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September 2010

Up the Spinal Canal Without a PaddleConsideration of Neurology's Role in Spinal Cord Injury

Author Affiliations

Author Affiliations: Spinal Cord Injury Research, Crawford Research Institute, Shepherd Center; and Departments of Neurology and Physiology, Emory University, Atlanta, Georgia.

Arch Neurol. 2010;67(9):1053-1054. doi:10.1001/archneurol.2010.202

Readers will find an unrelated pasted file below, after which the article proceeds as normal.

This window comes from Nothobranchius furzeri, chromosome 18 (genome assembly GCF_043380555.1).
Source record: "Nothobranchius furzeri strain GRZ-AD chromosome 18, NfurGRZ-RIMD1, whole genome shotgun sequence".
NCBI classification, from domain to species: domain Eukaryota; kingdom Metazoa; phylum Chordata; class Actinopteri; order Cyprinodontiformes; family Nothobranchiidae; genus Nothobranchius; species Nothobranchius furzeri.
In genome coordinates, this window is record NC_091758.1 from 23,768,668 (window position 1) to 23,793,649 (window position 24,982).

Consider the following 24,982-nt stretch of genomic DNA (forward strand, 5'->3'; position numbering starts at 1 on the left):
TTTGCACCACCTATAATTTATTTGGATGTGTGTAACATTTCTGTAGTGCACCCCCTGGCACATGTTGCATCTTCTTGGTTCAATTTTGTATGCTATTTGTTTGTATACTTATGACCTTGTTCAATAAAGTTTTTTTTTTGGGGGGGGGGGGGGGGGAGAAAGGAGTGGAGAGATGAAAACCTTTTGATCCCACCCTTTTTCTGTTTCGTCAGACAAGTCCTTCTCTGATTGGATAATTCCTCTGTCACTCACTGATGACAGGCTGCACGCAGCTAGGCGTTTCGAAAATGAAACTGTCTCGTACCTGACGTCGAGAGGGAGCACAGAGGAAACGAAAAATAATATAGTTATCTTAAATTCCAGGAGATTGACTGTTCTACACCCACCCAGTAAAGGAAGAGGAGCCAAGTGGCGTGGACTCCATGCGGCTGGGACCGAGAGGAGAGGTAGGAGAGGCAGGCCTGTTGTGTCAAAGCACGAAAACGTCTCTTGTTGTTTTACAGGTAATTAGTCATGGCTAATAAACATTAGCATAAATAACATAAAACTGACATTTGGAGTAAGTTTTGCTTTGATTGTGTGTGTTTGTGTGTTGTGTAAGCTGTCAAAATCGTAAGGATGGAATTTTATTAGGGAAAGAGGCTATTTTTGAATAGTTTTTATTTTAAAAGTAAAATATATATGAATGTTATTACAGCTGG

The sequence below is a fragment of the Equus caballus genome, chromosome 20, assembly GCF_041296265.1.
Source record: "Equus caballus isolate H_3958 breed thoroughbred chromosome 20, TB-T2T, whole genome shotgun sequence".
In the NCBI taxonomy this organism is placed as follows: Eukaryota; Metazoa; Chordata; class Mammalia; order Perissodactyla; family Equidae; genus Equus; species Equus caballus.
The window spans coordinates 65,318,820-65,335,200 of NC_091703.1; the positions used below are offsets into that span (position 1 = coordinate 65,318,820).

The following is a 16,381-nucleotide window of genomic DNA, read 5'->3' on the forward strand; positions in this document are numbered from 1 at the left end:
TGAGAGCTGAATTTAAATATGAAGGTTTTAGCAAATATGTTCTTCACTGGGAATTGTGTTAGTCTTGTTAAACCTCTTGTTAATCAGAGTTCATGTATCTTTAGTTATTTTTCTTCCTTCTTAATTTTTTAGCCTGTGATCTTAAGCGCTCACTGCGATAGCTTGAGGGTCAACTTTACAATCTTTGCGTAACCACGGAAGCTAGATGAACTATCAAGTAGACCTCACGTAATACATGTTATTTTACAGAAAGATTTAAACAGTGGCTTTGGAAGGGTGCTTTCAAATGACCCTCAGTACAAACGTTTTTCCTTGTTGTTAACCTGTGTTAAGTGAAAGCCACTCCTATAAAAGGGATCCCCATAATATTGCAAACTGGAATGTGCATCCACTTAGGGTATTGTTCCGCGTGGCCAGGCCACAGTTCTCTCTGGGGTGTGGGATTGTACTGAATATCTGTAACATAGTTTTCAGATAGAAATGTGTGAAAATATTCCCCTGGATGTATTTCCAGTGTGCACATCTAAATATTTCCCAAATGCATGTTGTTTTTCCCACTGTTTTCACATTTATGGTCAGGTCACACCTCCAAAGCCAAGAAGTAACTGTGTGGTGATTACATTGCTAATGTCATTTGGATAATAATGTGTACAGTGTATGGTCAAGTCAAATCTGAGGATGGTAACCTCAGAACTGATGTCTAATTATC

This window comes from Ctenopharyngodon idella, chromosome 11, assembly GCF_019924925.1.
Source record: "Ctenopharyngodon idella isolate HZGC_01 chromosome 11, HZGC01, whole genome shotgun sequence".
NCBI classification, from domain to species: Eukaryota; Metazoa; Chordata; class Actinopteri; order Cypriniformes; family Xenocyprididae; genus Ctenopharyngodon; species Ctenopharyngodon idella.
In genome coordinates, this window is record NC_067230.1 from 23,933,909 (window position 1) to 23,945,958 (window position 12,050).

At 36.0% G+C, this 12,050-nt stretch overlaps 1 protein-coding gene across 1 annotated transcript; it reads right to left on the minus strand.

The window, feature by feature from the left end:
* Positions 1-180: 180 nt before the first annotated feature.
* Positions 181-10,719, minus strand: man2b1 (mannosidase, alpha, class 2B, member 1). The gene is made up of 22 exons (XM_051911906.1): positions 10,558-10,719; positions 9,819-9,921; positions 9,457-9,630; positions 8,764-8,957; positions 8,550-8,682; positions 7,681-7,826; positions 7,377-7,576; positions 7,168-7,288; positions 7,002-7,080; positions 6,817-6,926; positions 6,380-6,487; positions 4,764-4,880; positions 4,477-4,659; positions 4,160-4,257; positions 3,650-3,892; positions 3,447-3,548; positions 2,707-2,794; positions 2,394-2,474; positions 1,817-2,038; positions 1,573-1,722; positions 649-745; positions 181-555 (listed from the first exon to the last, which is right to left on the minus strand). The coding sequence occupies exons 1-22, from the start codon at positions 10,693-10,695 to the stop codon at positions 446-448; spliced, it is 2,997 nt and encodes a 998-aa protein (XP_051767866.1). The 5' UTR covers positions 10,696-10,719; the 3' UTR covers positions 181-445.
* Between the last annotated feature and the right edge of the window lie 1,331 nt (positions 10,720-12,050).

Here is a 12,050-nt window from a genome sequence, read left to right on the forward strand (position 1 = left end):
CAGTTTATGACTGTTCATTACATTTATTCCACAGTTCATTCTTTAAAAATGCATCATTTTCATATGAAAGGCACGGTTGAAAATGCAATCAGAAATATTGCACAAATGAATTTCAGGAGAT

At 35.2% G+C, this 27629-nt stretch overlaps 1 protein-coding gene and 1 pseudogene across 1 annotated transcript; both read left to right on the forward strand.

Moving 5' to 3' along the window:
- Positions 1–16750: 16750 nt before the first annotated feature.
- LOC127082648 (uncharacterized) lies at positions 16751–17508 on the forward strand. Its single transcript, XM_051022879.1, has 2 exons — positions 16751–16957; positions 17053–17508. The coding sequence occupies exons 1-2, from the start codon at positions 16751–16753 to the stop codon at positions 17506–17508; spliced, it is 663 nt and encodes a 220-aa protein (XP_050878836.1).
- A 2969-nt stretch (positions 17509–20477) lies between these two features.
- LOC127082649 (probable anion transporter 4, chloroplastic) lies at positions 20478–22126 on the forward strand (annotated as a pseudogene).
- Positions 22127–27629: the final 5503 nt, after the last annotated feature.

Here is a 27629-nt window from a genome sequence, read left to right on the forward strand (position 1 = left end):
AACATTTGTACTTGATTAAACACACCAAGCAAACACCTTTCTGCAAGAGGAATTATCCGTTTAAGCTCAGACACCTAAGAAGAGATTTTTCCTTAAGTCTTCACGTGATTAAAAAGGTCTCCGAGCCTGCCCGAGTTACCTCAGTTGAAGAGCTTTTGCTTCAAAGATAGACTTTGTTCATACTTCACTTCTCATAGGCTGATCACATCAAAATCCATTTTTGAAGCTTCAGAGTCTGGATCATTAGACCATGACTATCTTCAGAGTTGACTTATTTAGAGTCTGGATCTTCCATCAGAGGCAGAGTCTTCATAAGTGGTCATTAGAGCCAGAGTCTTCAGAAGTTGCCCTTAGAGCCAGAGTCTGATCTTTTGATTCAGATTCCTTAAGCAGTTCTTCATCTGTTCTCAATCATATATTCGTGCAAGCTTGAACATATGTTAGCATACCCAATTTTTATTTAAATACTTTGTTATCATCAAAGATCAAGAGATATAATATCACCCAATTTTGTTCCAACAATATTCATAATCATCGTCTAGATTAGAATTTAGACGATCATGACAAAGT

In this issue of the Archives, Dr New1 advocates for a diagnosis-specific care path for patients with nontraumatic myelopathy and a multidisciplinary team approach to carry out this care, much as it is done for traumatic spinal cord injury (SCI). As he indicates, specialized care, coordinated from trauma to rehabilitation, has significantly improved the overall outcomes and quality of life for patients with traumatic SCI over the past several decades.2 There is now a commonly applied set of clinical practice guidelines for these patients that can be downloaded for free from the Paralyzed Veterans of America Web site (http://www.pva.org/site/PageServer?pagename=pubs_generalpubs#cpg). Specialty training to care for these patients is also available through SCI medicine fellowships, and trainees can become subspecialty board–certified.3 Unlike patients with traumatic SCI, patients with nontraumatic myelopathy often do not receive SCI-specific care and, unfortunately, do not fare as well. There are several reasons for this, and neurologists are partly responsible. It is, therefore, imperative that neurologists increase their knowledge about SCI, both traumatic and nontraumatic, and increase their participation in the care of these patients as part of the multidisciplinary team for which Dr New advocates.

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